Note that I'm not making any statements for or against either license, or for or against MS. I'm just pointing the key the difference in these popular licenses.
  • This proves that BSD is dying, right? ;)
    • Re:This proves it... (Score:5, Interesting)

      by josepha48 ( 13953 ) on Monday September 29, 2003 @12:38PM (#7085770) Journal
      If MS owns 90% of the desktop market share or roughly there abouts, and they include BSD code in their OS, then how can BSD be dying??? Its not dying its being integrated into Microsoft code. It will never die now, it will forever go on as part os MS.

      This is why MS hates the Linux, because of the GPL. If MS were to be caught integrating Linux code into MS then they would be violating the GPL. With the BSD license they don't have to worry, they just keep the License in the file. That's why SCO also hates the BPL, beacuse they can't just integrate Linux code into SCO. Hmm but they arlready did that didn't they?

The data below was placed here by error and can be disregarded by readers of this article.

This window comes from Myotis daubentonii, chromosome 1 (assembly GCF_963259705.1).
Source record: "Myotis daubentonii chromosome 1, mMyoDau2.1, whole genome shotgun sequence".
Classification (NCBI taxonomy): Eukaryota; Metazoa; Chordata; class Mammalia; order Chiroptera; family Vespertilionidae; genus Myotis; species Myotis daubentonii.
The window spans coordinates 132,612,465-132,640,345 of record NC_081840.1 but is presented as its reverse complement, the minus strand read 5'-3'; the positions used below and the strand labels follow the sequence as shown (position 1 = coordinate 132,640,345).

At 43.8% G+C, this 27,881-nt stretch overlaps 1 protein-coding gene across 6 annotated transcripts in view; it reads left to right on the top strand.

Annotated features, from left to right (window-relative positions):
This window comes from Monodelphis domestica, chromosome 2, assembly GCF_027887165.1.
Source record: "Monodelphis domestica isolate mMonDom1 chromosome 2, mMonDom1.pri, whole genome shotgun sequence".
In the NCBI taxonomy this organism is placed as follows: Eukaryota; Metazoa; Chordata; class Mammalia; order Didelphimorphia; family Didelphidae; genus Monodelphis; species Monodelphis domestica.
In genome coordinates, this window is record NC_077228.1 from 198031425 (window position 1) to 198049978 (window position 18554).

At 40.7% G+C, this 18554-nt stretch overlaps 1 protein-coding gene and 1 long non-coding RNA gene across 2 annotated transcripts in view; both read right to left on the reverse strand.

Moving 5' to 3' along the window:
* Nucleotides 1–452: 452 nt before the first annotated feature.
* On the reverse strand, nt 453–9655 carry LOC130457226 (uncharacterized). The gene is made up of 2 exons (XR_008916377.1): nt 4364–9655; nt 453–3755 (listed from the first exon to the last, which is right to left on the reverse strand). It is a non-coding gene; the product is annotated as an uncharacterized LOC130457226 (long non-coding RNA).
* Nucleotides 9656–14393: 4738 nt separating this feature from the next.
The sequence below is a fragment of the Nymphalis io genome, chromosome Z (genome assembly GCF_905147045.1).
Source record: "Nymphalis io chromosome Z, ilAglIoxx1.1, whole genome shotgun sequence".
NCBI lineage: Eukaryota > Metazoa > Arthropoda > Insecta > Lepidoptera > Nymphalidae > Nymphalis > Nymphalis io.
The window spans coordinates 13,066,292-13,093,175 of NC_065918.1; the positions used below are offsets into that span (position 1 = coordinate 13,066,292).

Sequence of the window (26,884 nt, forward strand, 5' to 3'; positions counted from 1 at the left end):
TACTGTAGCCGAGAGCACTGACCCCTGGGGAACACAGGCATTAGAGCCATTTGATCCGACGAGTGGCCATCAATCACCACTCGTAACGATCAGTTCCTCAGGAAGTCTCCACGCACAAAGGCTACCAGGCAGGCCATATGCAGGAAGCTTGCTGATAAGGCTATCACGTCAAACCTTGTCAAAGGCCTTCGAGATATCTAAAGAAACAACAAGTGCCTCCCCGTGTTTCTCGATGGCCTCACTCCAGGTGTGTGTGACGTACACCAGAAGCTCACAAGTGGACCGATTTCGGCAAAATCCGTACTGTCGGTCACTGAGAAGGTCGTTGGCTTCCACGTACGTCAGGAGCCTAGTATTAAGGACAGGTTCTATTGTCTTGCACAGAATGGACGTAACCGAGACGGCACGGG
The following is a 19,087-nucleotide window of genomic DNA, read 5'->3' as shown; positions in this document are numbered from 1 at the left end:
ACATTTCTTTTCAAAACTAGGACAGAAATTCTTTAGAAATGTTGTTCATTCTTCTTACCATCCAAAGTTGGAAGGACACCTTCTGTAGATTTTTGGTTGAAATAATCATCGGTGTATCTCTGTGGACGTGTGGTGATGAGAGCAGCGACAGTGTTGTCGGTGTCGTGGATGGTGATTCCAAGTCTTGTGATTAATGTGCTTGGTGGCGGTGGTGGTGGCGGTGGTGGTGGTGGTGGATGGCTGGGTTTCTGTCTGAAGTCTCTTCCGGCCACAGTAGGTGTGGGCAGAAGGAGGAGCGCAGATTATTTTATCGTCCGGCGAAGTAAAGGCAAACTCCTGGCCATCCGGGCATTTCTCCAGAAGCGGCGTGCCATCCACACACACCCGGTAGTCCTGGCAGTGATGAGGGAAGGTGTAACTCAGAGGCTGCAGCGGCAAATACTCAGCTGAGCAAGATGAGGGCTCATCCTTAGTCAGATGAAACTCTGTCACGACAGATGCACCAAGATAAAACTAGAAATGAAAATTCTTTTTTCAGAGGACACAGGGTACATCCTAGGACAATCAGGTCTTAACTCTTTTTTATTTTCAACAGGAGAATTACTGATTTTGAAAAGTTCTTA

• then how can BSD be dying??? Its not dying its being integrated into Microsoft code. It will never die now, it will forever go on as part os MS.

        Just like bits of my great-grandfather live on in G.W. Bush. (gee, doesn't that make me feel better??? No!)

        Although I agree that BSD lives on, it's not because of the organ transplants into Microsoft's code base.

    • This proves that BSD is dying, right? ;)

      No, it proves that it's spreading.
  • Cywin is better (Score:4, Informative)

    by ozzee ( 612196 ) on Monday September 29, 2003 @12:54PM (#7085969)

    With cygwin you get true UNIX compatability and hundreds of unilities including ssh and X terminal sessions.

    ... better still, it does not cost $99.

    • Re:Cywin is better (Score:3, Interesting)

      by Deagol ( 323173 )